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Edward G. Patton, Thomas W. Horst, Peter P. Sullivan, Donald H. Lenschow, Steven P. Oncley, William O. J. Brown, Sean P. Burns, Alex B. Guenther, Andreas Held, Thomas Karl, Shane D. Mayor, Luciana V. Rizzo, Scott M. Spuler, Jielun Sun, Andrew A. Turnipseed, Eugene J. Allwine, Steven L. Edburg, Brian K. Lamb, Roni Avissar, Ronald J. Calhoun, Jan Kleissl, William J. Massman, Kyaw Tha Paw U, and Jeffrey C. Weil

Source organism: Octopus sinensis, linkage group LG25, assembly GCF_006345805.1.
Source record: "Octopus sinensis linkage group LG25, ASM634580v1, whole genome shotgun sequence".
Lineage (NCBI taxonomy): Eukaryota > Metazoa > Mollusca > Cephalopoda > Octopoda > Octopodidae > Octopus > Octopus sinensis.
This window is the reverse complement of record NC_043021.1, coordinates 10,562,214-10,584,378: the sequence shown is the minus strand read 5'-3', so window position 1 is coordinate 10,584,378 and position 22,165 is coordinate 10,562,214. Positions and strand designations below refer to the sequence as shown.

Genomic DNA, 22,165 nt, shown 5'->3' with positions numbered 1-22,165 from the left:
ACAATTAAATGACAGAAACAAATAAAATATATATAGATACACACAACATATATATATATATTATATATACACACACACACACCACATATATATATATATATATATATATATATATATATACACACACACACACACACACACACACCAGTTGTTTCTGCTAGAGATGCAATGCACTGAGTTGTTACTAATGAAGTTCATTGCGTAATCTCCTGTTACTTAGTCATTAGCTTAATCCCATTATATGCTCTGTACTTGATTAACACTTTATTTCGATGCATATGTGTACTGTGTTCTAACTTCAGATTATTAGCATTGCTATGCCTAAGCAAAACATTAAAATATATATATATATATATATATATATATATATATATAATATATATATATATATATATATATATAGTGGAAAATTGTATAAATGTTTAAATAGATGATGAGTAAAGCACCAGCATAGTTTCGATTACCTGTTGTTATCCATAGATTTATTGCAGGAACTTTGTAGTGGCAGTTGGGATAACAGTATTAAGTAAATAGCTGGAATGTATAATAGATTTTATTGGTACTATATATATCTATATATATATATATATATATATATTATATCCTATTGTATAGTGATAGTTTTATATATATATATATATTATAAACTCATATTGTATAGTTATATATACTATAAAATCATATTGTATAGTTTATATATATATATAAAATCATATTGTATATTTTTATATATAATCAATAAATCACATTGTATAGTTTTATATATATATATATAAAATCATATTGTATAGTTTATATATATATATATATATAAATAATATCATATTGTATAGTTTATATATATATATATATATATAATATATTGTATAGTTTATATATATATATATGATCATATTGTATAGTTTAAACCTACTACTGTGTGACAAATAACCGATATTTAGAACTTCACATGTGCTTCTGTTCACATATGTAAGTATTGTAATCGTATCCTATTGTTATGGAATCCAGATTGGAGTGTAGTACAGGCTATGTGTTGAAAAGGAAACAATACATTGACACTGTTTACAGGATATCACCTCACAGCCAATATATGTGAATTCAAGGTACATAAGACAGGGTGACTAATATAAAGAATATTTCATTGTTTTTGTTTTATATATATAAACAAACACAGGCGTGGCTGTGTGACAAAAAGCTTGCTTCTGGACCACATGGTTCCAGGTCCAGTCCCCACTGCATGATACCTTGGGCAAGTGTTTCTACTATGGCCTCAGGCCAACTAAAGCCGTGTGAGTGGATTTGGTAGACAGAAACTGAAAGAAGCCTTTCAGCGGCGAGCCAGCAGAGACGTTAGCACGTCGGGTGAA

The Canopy Horizontal Array Turbulence Study (CHATS) took place in spring 2007 and is the third in the series of Horizontal Array Turbulence Study (HATS) experiments. The HATS experiments have been instrumental in testing and developing subfilterscale (SFS) models for large-eddy simulation (LES) of planetary boundary layer (PBL) turbulence. The CHATS campaign took place in a deciduous walnut orchard near Dixon, California, and was designed to examine the impacts of vegetation on SFS turbulence. Measurements were collected both prior to and following leafout to capture the impact of leaves on the turbulence, stratification, and scalar source/sink distribution. CHATS utilized crosswind arrays of fast-response instrumentation to investigate the impact of the canopy-imposed distribution of momentum extraction and scalar sources on SFS transport of momentum, energy, and three scalars. To directly test and link with PBL parameterizations of canopy-modified turbulent exchange, CHATS also included a 30-m profile tower instrumented with turbulence instrumentation, fast and slow chemical sensors, aerosol samplers, and radiation instrumentation. A highresolution scanning backscatter lidar characterized the turbulence structure above and within the canopy; a scanning Doppler lidar, mini sodar/radio acoustic sounding system (RASS), and a new helicopter-observing platform provided details of the PBL-scale flow. Ultimately, the CHATS dataset will lead to improved parameterizations of energy and scalar transport to and from vegetation, which are a critical component of global and regional land, atmosphere, and chemical models. This manuscript presents an overview of the experiment, documents the regime sampled, and highlights some preliminary key findings.